from Helps to Happiness by Father John Carr, C.SS.R.
Do you believe in the Devil?—You suppose you do, you say. For God’s sake mind yourself!
We talk a lot about the Devil. He supplies us with nouns, adjectives, adverbs, verbs, interjections when we indulge in explosive or breezy talk, or wish to drive home a point.
Artists, too, have been busy with him. We all know that goatish-looking creature complete with horns and tail; or that fire-breathing dragon; or that monstrous serpent with very evil eyes—all wearing the dark, sinister-looking green favored by his portrait painters.
It is all a feeble effort to express the inexpressibly wicked; but it can mislead, and the Devil asks for nothing better than that it should.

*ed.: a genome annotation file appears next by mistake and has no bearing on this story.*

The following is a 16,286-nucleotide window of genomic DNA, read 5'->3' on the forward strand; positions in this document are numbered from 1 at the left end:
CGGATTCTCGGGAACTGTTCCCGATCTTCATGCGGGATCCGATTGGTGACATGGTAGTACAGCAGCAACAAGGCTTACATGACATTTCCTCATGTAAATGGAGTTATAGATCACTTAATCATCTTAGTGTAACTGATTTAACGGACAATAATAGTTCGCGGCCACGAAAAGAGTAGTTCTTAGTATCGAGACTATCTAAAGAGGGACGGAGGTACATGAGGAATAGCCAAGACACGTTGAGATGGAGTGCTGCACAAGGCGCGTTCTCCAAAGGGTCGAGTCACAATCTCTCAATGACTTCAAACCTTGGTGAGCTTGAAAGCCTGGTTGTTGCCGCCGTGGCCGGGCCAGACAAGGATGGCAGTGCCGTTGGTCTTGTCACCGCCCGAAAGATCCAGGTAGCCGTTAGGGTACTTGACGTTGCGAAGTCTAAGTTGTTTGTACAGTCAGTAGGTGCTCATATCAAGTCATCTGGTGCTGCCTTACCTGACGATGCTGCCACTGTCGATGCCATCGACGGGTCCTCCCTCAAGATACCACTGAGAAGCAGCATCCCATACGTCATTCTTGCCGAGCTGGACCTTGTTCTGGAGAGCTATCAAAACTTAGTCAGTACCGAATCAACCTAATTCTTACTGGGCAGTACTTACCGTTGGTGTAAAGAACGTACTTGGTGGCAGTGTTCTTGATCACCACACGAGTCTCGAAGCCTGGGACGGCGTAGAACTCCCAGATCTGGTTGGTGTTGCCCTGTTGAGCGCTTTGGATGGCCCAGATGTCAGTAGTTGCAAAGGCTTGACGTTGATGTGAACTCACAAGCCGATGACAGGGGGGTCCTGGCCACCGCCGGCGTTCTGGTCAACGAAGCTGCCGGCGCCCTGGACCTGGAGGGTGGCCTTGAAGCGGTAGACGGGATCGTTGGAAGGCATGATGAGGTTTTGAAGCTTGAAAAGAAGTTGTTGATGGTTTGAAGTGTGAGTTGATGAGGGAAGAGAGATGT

That he should be just the “painted devil” to frighten “the eye of childhood”; that he should not be taken seriously, but be looked on more or less as a joke; that he should not be believed to be there at all—all this leaves him an open field.
For he hates publicity of any sort. In a word, he hates to be shown up. Let us show him up. Though his “name is Legion, for we are many,” as he tells us, we will keep him in the singular.
We must know then, in the first place, that this Devil is a person, an individual with an intellect, as much a person as you or I.
We must know, in the second place, and we must never forget it, that he is an angel—yes, I said an angel—a fallen one, but an angel still; degraded and despoiled of supernatural gifts, it is true, but retaining his angel’s nature, with its tremendous though perverted powers.
We know his past; he fell from light to darkness, from love to hatred, from bliss to woe, from an eternal heaven to an eternal hell created especially for him.